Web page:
4. Irlenbusch, Bernd & Sliwka, Dirk, 2003. "Career Concerns in a Simple Experimental Labour Market," IZA Discussion Papers 855, Institute for the Study of Labor (IZA).
  5. Tamás Kovács & Marc Willinger, 2010. "Is there a relation between trust and trustworthiness?," Working Papers 10-03, LAMETA, Universtiy of Montpellier, revised Mar 2010.
  6. Potters, J.J.M. & Sefton, M. & Vesterlund, L., 2001. "Why Announce Leadership Contributions? An Experimental Study of the Signaling and Reciprocity Hypotheses," Discussion Paper 2001-100, Tilburg University, Center for Economic Research.
  7. Pech, Wesley & Milan, Marcelo, 2009. "Behavioral economics and the economics of Keynes," Journal of Behavioral and Experimental Economics (formerly The Journal of Socio-Economics), Elsevier, vol. 38(6), pages 891-902, December.
  8. Irlenbusch, Bernd & Sliwka, Dirk, 2005. "Transparency and reciprocal behavior in employment relations," Journal of Economic Behavior & Organization, Elsevier, vol. 56(3), pages 383-403, March.
  9. Simon Gächter & Ernst Fehr, . "Fairness in the Labour Market – A Survey of Experimental Results," IEW - Working Papers 114, Institute for Empirical Research in Economics - University of Zurich.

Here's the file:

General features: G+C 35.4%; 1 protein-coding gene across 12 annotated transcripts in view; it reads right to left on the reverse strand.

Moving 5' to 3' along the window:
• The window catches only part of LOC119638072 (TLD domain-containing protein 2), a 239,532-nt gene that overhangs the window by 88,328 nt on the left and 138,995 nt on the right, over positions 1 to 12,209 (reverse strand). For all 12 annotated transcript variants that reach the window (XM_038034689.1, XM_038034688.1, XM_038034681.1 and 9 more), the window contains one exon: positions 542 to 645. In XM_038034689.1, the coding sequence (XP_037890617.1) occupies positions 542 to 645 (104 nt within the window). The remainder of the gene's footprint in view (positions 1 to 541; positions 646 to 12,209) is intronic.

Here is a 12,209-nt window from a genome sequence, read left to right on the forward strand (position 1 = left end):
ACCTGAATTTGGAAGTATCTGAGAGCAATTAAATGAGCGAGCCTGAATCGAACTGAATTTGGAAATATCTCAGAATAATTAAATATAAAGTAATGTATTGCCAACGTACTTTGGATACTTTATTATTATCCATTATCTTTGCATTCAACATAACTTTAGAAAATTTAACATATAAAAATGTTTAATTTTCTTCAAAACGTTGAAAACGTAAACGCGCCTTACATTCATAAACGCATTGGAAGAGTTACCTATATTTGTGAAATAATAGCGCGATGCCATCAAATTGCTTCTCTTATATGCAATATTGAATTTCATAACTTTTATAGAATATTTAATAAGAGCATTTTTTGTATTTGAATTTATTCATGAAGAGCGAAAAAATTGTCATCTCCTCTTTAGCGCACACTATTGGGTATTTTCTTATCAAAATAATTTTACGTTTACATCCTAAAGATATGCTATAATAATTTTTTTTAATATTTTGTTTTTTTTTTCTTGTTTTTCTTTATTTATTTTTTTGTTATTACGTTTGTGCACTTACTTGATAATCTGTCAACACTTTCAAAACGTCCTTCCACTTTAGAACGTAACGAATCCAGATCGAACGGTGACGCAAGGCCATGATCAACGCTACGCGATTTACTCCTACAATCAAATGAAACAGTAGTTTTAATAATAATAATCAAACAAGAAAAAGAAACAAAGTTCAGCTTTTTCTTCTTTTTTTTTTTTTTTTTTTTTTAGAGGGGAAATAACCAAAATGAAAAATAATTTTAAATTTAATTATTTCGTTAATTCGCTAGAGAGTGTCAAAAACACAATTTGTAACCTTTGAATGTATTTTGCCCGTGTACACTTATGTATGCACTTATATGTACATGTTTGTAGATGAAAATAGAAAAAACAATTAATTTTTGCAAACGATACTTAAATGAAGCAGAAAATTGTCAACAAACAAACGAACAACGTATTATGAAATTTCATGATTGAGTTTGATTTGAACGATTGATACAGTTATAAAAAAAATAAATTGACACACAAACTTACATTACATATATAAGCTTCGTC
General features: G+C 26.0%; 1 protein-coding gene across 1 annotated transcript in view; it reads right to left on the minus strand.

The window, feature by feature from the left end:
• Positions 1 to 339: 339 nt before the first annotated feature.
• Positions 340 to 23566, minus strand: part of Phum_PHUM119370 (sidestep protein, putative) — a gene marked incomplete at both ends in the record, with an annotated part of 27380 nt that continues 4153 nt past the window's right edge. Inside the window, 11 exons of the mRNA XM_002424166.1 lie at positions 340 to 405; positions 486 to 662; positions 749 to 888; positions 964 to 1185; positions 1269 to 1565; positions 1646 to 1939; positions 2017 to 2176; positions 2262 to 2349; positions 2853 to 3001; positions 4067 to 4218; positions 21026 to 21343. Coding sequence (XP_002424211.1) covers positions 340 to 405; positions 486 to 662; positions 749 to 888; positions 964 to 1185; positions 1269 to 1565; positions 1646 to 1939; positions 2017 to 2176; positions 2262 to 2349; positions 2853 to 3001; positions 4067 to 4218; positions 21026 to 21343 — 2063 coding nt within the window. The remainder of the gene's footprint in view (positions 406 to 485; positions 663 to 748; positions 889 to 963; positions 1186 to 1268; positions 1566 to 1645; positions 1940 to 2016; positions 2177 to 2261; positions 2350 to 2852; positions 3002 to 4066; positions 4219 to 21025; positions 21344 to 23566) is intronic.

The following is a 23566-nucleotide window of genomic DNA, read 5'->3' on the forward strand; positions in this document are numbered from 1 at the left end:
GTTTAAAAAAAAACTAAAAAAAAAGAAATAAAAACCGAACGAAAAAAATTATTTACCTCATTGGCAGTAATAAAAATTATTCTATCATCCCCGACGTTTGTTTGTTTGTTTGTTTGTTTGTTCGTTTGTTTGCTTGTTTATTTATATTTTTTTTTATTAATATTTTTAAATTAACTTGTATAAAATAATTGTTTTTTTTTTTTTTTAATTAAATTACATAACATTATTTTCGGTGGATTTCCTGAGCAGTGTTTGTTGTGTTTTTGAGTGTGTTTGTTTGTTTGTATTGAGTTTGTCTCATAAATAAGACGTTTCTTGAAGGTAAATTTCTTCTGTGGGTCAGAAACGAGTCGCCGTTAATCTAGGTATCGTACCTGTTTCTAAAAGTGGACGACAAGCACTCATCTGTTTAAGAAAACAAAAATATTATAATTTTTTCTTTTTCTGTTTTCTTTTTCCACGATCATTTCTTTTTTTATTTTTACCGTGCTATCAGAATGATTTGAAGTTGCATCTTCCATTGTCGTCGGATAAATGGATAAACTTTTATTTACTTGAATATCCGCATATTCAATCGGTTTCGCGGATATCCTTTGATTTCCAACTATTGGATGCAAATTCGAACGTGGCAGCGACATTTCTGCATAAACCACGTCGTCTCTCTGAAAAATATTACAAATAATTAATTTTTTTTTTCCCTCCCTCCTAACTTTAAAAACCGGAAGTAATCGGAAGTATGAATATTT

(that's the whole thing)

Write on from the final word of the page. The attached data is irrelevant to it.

10. Jan Potters & Martin Sefton & Lise Vesterlund, 2007. "Leading-by-example and signaling in voluntary contribution games: an experimental study," Economic Theory, Springer, vol. 33(1), pages 169-182, October.
  11. Heijden, E.C.M. van der & Nelissen, J.H.M. & Verbon, H.A.A., 2000. "Should the Same Side of the Market Always Move First in a Transaction? An Experimental Study," Discussion Paper 2000-103, Tilburg University, Center for Economic Research.
  12. Bernd Irlenbusch, 2006. "Experimental perspectives on incentives in organisations," Central European Journal of Operations Research, Springer, vol. 14(1), pages 1-24, February.
  13. Johann Behrens & Hartmut Kliemt & M. Vittoria Levati & Werner Güth, 2006. "Games that Doctors Play Two-layered agency problems in a medical system," Papers on Strategic Interaction 2006-02, Max Planck Institute of Economics, Strategic Interaction Group.